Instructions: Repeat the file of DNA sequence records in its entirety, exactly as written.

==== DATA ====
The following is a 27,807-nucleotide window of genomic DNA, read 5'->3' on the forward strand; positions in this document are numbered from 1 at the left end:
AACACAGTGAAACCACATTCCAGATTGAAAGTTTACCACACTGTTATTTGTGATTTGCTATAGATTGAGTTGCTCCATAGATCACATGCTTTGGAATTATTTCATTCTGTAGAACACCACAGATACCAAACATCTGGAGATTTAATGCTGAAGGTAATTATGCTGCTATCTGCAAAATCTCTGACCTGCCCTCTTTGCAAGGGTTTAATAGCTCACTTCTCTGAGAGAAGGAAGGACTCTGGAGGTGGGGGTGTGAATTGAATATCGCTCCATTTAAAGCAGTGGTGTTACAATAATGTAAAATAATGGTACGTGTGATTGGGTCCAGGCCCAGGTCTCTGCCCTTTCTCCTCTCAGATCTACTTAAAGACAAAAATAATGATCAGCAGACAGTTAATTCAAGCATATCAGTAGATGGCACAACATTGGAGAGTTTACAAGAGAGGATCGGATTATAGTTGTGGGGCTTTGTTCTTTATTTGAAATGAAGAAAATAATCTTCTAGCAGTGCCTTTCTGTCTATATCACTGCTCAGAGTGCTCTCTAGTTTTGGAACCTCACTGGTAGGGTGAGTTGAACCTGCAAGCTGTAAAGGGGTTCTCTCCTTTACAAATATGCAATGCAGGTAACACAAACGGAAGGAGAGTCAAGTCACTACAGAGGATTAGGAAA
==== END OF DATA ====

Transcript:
The following is a 27,807-nucleotide window of genomic DNA, read 5'->3' on the forward strand; positions in this document are numbered from 1 at the left end:
AACACAGTGAAACCACATTCCAGATTGAAAGTTTACCACACTGTTATTTGTGATTTGCTATAGATTGAGTTGCTCCATAGATCACATGCTTTGGAATTATTTCATTCTGTAGAACACCACAGATACCAAACATCTGGAGATTTAATGCTGAAGGTAATTATGCTGCTATCTGCAAAATCTCTGACCTGCCCTCTTTGCAAGGGTTTAATAGCTCACTTCTCTGAGAGAAGGAAGGACTCTGGAGGTGGGGGTGTGAATTGAATATCGCTCCATTTAAAGCAGTGGTGTTACAATAATGTAAAATAATGGTACGTGTGATTGGGTCCAGGCCCAGGTCTCTGCCCTTTCTCCTCTCAGATCTACTTAAAGACAAAAATAATGATCAGCAGACAGTTAATTCAAGCATATCAGTAGATGGCACAACATTGGAGAGTTTACAAGAGAGGATCGGATTATAGTTGTGGGGCTTTGTTCTTTATTTGAAATGAAGAAAATAATCTTCTAGCAGTGCCTTTCTGTCTATATCACTGCTCAGAGTGCTCTCTAGTTTTGGAACCTCACTGGTAGGGTGAGTTGAACCTGCAAGCTGTAAAGGGGTTCTCTCCTTTACAAATATGCAATGCAGGTAACACAAACGGAAGGAGAGTCAAGTCACTACAGAGGATTAGGAAA